Thorac Cardiovasc Surg 1998; 46: 282-287
DOI: 10.1055/s-2007-1013086

© Georg Thieme Verlag Stuttgart · New York

Clinical Experience with Blood Cardioplegia

C. Schlensak1 , T. Doenst1, 2 , F. Beyersdorf1
  • 1Division of Cardiovascular Surgery, University Clinic Freiburg, Freiburg, Germany
  • 2Division of Cardiology, University of Texas-Houston Medical School, Houston, Texas, USA
Further Information

Publication History

Publication Date:
19 March 2008 (online)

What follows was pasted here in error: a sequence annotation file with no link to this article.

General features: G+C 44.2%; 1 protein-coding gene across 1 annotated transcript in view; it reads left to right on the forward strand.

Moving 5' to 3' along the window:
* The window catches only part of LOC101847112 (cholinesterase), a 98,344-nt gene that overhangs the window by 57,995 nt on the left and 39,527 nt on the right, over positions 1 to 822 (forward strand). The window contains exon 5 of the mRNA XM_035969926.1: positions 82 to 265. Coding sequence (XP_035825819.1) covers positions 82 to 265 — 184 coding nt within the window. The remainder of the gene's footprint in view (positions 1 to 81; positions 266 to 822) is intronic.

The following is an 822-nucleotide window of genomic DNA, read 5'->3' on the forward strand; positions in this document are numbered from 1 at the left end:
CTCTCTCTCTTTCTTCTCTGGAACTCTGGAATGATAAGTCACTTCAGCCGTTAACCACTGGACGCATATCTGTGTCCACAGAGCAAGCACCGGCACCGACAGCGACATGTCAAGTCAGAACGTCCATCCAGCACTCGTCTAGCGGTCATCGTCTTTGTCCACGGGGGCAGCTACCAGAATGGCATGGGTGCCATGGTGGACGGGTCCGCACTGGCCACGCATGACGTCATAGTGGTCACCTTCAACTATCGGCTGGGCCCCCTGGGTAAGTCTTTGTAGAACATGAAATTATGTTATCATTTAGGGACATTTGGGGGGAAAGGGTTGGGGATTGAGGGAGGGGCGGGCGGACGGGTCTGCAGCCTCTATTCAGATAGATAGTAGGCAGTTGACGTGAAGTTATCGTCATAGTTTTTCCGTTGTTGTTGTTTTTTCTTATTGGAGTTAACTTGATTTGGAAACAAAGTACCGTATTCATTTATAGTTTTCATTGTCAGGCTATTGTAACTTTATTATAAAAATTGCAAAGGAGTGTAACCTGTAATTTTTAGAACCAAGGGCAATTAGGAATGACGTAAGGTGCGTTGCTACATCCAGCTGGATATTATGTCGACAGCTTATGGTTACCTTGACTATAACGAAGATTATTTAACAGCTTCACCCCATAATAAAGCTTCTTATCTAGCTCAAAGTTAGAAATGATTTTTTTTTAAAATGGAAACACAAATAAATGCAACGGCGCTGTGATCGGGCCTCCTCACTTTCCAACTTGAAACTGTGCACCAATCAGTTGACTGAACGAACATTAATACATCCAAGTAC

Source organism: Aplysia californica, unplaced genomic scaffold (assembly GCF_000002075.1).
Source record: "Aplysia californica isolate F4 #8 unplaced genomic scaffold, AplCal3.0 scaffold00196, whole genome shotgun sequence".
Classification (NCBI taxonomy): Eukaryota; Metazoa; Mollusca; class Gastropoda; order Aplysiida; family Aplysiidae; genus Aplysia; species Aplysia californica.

Since its initial description, blood cardioplegia has become the preferred tool to arrest the heart for open heart surgery in both children and adults. This shift from crystalloid-type cardioplegia to blood cardioplegia occurred because experimental and clinical studies demonstrated superior protection of the arrested myocardium by blood cardioplegia. In this article we review and describe the different strategies and protocols which have evolved for the use of blood cardioplegia under different conditions. The protocols differ in the composition of the crystalloid component of the Solution, the direction of delivery (antegrade, retrograde, or both), and/or the temperature of the Solution. In order to maxime myocardial protection, specific protocols for the administration of blood cardioplegia have been designed for specific clinical conditions. We further define the indications for the use of the different protocols. Our own clinical experience with blood cardioplegia is corroborated with the concepts and results described in the literature. We conclude that blood cardioplegia is 1.) an effective way to safely arrest the myocardium for cardiac Operations, 2.) affords excellent myocardial protection, and 3.) allows for quick recovery of contractile function upon reperfusion.